Consequences Of Pesticides In Silent Spring, By Rachel Carson

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Silent spring by Rachel Carson is the story about pesticide use and its consequences, which prompts human attitudes towards pollution and gives such a vivid critiques to some modern industrial behaviors. The book is a cause of panel setup for saving ecology of President Kennedy. Carson begins her first chapter “A Fable of tomorrow,” with a visualized description of a heartbreaking outcome in a small town in America when it comes to the massive use of pesticides. She introduces many kinds of insecticides such as DDT, arsenic, heptachloride, chlordane, hexachloride and so forth. The synthetic pesticides tragically spread and unknowingly resided in the body of fish, birds, reptiles, and domesticated and wild animals, and thus also in the body…show more content…
Pesticide destructs the environment and kills many living creatures, not only insects. It also poisons the earthworm, who decays the biodegradable stuff as cycle. The substance is eventually passed from a prey to a predator stored in its milk or body to the next generation, namely in a form of food chain. There are many cases exemplified in the story related to bad impact of pesticide use; the historical loss of birds in Alabama, for instance(Carson, 60). With flipping between causes and consequences in each chapter, the story also gives a warning toward future of planet and all life on…show more content…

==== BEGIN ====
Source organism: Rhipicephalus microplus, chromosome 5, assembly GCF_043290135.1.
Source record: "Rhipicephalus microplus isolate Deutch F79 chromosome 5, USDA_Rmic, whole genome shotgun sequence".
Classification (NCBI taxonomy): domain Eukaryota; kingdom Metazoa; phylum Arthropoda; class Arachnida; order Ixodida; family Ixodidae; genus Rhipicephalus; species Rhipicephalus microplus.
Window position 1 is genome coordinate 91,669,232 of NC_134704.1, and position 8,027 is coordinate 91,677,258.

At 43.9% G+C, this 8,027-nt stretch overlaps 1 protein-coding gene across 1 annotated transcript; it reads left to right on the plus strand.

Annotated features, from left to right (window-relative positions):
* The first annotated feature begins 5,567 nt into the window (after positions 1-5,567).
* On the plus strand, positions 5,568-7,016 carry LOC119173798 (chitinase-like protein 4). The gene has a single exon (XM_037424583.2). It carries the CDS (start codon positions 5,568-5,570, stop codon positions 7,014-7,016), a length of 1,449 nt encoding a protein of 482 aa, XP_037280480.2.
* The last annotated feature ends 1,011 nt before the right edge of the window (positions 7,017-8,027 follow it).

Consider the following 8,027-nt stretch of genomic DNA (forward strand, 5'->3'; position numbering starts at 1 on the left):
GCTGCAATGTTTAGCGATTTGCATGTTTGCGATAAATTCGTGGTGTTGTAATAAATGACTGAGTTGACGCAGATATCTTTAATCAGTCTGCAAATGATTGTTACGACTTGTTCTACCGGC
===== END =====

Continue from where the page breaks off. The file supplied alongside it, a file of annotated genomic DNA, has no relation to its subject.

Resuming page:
Pesticide discovery does not come by chance, Carson describes. In fact, insects are widely used to test the chemicals as agents of death of men. World War II was the first war in which more people died as a result of casualties, the use of DDT, than of disease. After the war, there was massive civilian use of this substance. Toward this raise, the story strikes to appeal for help from the synthetic industries to stop producing such poisonous chemicals, which in turns kill not only the pesticide yet all living creatures on earth.
More problems in the story has are absence of federal law, ignorance the cases of government, the thirst for profits of industrials, and especially incorrect launching program of massive spraying against fire ant (Carson, 85). Contribution also relates to health officers and department of agriculture, who both have to check more on the product effects and then advise the farmers about the pesticide use. However, local agricultural agents hesitate to do so which could lead to product unmarketable (Carson,
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